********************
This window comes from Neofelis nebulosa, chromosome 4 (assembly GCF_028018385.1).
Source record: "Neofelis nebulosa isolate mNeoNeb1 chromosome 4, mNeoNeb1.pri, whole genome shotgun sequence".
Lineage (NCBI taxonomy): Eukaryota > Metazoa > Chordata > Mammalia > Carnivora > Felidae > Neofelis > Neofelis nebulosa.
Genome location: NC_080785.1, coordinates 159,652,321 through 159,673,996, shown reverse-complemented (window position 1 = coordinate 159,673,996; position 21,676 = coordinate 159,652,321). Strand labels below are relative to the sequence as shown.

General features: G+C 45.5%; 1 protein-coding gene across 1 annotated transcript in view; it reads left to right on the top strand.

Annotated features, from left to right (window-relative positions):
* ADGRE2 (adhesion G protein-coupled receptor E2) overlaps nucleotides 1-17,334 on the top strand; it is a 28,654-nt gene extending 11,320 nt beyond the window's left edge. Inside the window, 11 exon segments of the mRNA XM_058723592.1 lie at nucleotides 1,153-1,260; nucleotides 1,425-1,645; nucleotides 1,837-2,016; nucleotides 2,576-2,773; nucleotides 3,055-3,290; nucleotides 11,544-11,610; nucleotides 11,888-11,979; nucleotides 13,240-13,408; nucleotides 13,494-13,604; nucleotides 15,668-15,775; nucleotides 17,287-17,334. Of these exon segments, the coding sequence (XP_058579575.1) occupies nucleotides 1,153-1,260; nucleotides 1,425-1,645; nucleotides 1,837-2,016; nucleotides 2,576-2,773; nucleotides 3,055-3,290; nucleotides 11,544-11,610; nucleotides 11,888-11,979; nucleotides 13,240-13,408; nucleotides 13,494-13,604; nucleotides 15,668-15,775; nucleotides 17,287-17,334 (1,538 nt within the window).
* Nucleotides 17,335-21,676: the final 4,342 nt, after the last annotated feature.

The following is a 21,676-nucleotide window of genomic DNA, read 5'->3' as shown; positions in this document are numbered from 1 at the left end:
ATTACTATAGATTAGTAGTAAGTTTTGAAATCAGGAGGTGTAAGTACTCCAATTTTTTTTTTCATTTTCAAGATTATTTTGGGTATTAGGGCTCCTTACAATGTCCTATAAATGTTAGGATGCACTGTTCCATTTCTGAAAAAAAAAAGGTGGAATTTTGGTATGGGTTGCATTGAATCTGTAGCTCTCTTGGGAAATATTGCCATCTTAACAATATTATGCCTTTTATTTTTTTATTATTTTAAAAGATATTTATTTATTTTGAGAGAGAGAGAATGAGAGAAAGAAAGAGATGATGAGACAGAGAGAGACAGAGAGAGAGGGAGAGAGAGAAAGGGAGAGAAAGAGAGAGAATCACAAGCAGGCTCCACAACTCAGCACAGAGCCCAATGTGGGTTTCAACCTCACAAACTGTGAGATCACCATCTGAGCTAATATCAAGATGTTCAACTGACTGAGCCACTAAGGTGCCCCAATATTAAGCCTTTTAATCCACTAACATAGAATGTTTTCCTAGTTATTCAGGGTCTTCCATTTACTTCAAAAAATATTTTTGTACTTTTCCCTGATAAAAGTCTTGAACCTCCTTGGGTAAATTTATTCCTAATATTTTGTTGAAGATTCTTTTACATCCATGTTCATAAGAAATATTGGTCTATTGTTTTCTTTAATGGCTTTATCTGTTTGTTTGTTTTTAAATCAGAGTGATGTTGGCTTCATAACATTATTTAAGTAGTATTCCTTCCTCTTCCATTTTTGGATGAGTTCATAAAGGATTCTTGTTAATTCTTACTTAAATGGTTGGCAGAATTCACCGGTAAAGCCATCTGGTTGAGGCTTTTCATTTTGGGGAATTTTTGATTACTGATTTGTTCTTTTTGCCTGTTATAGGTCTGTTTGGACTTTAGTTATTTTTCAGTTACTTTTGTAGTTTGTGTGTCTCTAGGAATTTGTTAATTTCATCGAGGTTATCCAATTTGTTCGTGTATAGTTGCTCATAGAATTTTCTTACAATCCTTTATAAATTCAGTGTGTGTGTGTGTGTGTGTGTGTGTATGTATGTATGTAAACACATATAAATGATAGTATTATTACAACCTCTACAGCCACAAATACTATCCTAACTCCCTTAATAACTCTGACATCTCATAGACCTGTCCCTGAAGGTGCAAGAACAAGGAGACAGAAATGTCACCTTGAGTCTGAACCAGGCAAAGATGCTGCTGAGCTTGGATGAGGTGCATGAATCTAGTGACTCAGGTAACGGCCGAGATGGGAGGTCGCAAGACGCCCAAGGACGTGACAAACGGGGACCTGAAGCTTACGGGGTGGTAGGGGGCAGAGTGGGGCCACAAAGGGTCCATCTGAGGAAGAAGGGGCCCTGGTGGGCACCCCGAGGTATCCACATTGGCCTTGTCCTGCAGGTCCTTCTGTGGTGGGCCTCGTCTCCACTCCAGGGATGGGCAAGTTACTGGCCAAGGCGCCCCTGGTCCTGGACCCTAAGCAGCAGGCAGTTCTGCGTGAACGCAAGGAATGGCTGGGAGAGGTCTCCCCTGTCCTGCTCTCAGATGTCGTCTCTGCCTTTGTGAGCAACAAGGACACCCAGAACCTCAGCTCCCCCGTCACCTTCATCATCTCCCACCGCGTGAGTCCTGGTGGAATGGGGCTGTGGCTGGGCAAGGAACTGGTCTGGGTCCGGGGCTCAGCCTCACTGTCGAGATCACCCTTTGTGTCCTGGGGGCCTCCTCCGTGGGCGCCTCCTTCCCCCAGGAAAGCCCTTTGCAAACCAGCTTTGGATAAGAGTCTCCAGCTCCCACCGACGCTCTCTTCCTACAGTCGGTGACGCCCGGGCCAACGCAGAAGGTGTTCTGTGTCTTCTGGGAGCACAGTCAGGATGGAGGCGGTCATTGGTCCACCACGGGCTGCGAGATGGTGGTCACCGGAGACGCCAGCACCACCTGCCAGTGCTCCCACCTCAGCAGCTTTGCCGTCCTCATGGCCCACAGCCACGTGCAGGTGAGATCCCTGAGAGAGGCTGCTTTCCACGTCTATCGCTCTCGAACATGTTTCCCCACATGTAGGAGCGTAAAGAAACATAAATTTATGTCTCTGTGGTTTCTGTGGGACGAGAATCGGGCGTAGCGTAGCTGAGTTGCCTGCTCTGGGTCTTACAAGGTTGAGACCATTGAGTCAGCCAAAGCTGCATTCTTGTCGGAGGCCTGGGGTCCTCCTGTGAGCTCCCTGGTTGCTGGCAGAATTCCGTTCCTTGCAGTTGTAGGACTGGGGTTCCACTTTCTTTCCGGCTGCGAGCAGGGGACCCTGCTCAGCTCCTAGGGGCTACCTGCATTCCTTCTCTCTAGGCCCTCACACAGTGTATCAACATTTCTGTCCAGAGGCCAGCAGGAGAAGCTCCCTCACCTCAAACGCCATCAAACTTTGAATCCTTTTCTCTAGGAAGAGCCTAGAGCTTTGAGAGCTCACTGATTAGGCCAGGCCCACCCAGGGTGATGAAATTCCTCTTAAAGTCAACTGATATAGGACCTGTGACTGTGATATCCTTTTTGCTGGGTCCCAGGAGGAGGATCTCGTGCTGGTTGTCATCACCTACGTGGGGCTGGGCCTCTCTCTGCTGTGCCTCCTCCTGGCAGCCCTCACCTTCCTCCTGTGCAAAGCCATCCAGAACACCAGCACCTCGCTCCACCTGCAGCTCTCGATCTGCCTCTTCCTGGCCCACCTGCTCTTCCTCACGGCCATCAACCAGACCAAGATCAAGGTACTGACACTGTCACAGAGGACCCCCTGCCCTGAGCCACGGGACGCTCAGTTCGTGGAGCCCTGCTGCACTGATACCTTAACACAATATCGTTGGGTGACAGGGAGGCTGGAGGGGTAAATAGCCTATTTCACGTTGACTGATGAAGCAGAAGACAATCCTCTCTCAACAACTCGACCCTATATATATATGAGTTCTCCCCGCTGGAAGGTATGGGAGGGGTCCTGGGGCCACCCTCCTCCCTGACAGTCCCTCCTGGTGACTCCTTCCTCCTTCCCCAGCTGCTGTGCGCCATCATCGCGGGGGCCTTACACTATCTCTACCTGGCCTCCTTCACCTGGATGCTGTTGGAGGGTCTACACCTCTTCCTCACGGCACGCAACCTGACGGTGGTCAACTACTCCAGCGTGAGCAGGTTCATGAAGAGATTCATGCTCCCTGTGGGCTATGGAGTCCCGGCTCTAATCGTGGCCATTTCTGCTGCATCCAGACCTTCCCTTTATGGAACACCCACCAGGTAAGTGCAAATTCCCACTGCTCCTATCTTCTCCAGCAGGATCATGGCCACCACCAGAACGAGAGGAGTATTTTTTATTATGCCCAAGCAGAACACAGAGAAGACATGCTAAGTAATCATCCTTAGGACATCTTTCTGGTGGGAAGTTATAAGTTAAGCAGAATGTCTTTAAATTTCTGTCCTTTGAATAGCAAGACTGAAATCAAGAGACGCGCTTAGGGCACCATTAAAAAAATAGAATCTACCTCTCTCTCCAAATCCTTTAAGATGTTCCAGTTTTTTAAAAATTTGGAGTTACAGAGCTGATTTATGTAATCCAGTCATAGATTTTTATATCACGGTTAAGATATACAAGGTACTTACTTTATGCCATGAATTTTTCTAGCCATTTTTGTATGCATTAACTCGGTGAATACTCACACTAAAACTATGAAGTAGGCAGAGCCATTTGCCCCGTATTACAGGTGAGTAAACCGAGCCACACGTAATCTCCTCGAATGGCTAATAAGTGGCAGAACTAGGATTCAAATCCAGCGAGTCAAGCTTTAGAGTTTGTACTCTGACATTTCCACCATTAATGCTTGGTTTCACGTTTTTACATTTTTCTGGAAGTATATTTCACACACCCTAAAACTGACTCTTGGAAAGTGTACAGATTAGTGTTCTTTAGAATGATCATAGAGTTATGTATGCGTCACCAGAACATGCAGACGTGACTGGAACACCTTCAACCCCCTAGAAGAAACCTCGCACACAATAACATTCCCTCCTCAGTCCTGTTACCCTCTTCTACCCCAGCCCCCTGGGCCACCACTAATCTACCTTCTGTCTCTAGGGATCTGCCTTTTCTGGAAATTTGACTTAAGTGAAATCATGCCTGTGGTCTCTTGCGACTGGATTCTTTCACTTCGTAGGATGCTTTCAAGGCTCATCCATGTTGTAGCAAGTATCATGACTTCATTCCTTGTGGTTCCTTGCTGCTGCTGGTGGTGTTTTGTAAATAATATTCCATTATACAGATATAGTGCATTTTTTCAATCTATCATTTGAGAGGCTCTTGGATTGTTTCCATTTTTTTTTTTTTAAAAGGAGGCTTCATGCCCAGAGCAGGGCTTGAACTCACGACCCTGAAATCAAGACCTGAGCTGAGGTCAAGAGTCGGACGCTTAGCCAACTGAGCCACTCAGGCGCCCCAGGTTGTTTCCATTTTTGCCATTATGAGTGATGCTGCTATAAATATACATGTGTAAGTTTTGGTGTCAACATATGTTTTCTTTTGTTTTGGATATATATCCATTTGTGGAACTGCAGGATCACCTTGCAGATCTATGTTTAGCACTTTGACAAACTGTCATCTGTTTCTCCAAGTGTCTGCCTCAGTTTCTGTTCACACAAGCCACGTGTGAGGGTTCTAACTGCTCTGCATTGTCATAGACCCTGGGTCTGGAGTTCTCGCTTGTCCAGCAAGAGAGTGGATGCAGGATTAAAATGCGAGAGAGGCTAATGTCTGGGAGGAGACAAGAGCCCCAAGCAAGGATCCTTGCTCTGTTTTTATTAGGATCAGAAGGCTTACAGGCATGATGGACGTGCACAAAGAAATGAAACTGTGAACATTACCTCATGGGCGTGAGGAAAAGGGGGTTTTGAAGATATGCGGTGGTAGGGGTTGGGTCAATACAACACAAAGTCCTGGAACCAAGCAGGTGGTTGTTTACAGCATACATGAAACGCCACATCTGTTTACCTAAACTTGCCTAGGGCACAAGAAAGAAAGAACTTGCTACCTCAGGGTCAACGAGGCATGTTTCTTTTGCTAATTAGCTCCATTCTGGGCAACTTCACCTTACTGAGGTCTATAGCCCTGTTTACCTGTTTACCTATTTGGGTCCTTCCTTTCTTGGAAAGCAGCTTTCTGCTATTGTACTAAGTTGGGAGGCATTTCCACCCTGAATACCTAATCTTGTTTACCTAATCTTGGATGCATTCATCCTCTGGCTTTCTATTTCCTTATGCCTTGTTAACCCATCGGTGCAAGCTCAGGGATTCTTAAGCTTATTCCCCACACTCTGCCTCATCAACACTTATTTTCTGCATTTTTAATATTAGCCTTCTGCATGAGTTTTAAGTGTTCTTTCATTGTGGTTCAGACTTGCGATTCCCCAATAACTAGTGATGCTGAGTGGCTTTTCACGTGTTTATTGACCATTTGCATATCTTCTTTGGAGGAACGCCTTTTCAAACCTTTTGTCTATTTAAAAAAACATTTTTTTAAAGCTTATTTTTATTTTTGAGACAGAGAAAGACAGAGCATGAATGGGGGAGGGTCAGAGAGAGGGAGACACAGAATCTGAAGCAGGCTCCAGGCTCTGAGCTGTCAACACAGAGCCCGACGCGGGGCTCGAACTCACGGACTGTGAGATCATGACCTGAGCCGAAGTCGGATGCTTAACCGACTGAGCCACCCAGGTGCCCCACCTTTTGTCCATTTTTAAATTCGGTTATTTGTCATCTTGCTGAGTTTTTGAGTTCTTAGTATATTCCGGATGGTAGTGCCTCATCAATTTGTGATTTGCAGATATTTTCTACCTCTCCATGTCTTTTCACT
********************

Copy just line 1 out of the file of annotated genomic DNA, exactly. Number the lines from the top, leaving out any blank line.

This window comes from Neofelis nebulosa, chromosome 4 (assembly GCF_028018385.1).